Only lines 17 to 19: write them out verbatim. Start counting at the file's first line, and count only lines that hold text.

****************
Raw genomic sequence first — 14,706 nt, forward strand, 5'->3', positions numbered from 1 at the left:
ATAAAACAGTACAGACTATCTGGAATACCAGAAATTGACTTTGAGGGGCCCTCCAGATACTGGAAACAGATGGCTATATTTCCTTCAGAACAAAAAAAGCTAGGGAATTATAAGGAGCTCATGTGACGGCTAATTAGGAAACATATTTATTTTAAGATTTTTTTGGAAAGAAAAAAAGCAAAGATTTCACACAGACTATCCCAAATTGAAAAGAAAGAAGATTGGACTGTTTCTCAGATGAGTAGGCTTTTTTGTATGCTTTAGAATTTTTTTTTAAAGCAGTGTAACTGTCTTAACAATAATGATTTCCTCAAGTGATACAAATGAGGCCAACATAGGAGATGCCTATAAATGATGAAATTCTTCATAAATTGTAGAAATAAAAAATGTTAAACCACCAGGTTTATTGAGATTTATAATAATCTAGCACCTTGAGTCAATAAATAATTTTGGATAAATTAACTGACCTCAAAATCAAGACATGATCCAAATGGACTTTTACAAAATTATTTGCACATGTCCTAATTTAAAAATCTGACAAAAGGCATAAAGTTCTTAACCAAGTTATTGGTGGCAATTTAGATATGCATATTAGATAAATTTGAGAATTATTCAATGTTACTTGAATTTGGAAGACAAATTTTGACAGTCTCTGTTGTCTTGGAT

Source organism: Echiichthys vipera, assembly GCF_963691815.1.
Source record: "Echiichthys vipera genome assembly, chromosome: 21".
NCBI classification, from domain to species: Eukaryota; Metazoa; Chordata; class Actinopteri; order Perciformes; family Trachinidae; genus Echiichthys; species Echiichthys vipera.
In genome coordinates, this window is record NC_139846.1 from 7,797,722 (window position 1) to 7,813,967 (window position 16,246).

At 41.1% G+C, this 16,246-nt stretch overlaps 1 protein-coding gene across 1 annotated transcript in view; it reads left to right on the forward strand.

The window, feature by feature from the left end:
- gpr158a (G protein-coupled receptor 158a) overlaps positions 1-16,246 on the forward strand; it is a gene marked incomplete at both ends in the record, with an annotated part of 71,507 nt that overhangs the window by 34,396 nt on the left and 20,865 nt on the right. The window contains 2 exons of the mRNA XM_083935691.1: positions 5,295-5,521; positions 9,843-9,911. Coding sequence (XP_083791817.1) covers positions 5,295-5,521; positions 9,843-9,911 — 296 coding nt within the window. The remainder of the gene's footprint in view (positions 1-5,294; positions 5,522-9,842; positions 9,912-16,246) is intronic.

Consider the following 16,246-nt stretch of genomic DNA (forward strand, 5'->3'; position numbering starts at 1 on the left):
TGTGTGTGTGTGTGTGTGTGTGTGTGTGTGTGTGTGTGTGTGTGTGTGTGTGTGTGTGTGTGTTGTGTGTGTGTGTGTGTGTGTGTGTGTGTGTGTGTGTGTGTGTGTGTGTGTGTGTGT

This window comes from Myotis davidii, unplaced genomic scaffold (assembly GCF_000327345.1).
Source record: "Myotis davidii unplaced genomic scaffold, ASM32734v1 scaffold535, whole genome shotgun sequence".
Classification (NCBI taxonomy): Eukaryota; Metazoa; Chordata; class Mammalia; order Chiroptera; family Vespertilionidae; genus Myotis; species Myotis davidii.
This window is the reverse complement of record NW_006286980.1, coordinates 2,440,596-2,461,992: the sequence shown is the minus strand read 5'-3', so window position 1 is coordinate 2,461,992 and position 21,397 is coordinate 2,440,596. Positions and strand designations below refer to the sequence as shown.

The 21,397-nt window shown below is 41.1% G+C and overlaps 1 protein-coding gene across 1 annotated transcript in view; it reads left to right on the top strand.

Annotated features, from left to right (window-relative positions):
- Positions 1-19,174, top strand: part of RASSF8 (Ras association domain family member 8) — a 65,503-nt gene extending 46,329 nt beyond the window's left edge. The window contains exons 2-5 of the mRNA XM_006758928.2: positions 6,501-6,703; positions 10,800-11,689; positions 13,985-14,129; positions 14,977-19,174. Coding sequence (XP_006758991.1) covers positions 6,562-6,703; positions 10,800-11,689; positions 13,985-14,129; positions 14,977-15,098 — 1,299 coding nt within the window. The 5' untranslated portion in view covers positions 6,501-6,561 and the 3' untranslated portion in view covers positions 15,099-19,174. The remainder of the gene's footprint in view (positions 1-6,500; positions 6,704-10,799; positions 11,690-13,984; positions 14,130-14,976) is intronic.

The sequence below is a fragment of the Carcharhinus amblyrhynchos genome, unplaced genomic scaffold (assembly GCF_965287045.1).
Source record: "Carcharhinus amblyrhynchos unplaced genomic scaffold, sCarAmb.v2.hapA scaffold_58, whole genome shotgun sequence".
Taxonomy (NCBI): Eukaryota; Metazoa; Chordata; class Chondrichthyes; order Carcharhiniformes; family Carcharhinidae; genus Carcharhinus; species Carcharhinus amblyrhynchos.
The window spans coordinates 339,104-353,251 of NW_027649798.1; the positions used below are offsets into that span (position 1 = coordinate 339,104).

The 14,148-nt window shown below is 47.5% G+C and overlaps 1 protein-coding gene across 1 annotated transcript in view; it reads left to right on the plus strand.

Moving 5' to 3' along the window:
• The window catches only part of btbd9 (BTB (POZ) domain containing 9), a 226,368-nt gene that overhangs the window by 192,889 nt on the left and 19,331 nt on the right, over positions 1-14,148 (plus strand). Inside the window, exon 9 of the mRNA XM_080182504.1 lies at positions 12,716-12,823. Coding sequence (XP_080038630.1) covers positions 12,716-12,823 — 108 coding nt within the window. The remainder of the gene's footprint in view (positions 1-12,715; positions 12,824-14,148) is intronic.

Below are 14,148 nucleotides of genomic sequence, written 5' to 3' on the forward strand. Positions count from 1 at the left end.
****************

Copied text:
Annotated features, from left to right (window-relative positions):
- Positions 1-19,174, top strand: part of RASSF8 (Ras association domain family member 8) — a 65,503-nt gene extending 46,329 nt beyond the window's left edge. The window contains exons 2-5 of the mRNA XM_006758928.2: positions 6,501-6,703; positions 10,800-11,689; positions 13,985-14,129; positions 14,977-19,174. Coding sequence (XP_006758991.1) covers positions 6,562-6,703; positions 10,800-11,689; positions 13,985-14,129; positions 14,977-15,098 — 1,299 coding nt within the window. The 5' untranslated portion in view covers positions 6,501-6,561 and the 3' untranslated portion in view covers positions 15,099-19,174. The remainder of the gene's footprint in view (positions 1-6,500; positions 6,704-10,799; positions 11,690-13,984; positions 14,130-14,976) is intronic.

The sequence below is a fragment of the Carcharhinus amblyrhynchos genome, unplaced genomic scaffold (assembly GCF_965287045.1).